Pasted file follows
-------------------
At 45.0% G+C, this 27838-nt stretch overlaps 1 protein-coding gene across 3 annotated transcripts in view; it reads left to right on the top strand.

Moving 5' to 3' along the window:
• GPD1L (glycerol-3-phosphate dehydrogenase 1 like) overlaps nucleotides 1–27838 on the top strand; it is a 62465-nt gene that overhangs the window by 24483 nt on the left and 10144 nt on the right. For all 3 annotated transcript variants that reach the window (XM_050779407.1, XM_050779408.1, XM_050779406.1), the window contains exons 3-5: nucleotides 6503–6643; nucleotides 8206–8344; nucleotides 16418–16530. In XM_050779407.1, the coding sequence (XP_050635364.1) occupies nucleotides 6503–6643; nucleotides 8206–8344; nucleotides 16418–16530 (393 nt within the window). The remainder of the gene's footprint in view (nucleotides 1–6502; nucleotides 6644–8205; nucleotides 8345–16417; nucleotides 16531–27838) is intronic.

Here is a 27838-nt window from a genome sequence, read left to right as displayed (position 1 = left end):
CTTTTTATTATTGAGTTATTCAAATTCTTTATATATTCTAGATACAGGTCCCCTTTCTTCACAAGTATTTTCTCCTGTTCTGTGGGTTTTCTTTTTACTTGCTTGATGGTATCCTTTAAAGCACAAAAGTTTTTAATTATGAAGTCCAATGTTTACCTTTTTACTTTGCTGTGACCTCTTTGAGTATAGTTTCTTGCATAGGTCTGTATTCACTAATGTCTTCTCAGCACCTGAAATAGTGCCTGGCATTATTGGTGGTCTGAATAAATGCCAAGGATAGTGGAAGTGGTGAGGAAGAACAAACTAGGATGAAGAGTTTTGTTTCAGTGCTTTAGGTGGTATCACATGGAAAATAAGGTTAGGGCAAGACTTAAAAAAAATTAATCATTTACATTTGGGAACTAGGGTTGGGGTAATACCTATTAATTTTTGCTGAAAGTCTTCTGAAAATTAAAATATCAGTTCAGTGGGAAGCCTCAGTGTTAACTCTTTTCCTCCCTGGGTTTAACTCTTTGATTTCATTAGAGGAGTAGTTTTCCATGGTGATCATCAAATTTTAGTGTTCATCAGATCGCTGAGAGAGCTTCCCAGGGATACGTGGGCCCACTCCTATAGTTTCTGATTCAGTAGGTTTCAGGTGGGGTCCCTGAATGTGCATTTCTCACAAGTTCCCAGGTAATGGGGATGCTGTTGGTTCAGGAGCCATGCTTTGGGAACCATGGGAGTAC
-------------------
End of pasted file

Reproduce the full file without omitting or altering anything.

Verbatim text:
At 45.0% G+C, this 27838-nt stretch overlaps 1 protein-coding gene across 3 annotated transcripts in view; it reads left to right on the top strand.

Moving 5' to 3' along the window:
• GPD1L (glycerol-3-phosphate dehydrogenase 1 like) overlaps nucleotides 1–27838 on the top strand; it is a 62465-nt gene that overhangs the window by 24483 nt on the left and 10144 nt on the right. For all 3 annotated transcript variants that reach the window (XM_050779407.1, XM_050779408.1, XM_050779406.1), the window contains exons 3-5: nucleotides 6503–6643; nucleotides 8206–8344; nucleotides 16418–16530. In XM_050779407.1, the coding sequence (XP_050635364.1) occupies nucleotides 6503–6643; nucleotides 8206–8344; nucleotides 16418–16530 (393 nt within the window). The remainder of the gene's footprint in view (nucleotides 1–6502; nucleotides 6644–8205; nucleotides 8345–16417; nucleotides 16531–27838) is intronic.

Here is a 27838-nt window from a genome sequence, read left to right as displayed (position 1 = left end):
CTTTTTATTATTGAGTTATTCAAATTCTTTATATATTCTAGATACAGGTCCCCTTTCTTCACAAGTATTTTCTCCTGTTCTGTGGGTTTTCTTTTTACTTGCTTGATGGTATCCTTTAAAGCACAAAAGTTTTTAATTATGAAGTCCAATGTTTACCTTTTTACTTTGCTGTGACCTCTTTGAGTATAGTTTCTTGCATAGGTCTGTATTCACTAATGTCTTCTCAGCACCTGAAATAGTGCCTGGCATTATTGGTGGTCTGAATAAATGCCAAGGATAGTGGAAGTGGTGAGGAAGAACAAACTAGGATGAAGAGTTTTGTTTCAGTGCTTTAGGTGGTATCACATGGAAAATAAGGTTAGGGCAAGACTTAAAAAAAATTAATCATTTACATTTGGGAACTAGGGTTGGGGTAATACCTATTAATTTTTGCTGAAAGTCTTCTGAAAATTAAAATATCAGTTCAGTGGGAAGCCTCAGTGTTAACTCTTTTCCTCCCTGGGTTTAACTCTTTGATTTCATTAGAGGAGTAGTTTTCCATGGTGATCATCAAATTTTAGTGTTCATCAGATCGCTGAGAGAGCTTCCCAGGGATACGTGGGCCCACTCCTATAGTTTCTGATTCAGTAGGTTTCAGGTGGGGTCCCTGAATGTGCATTTCTCACAAGTTCCCAGGTAATGGGGATGCTGTTGGTTCAGGAGCCATGCTTTGGGAACCATGGGAGTAC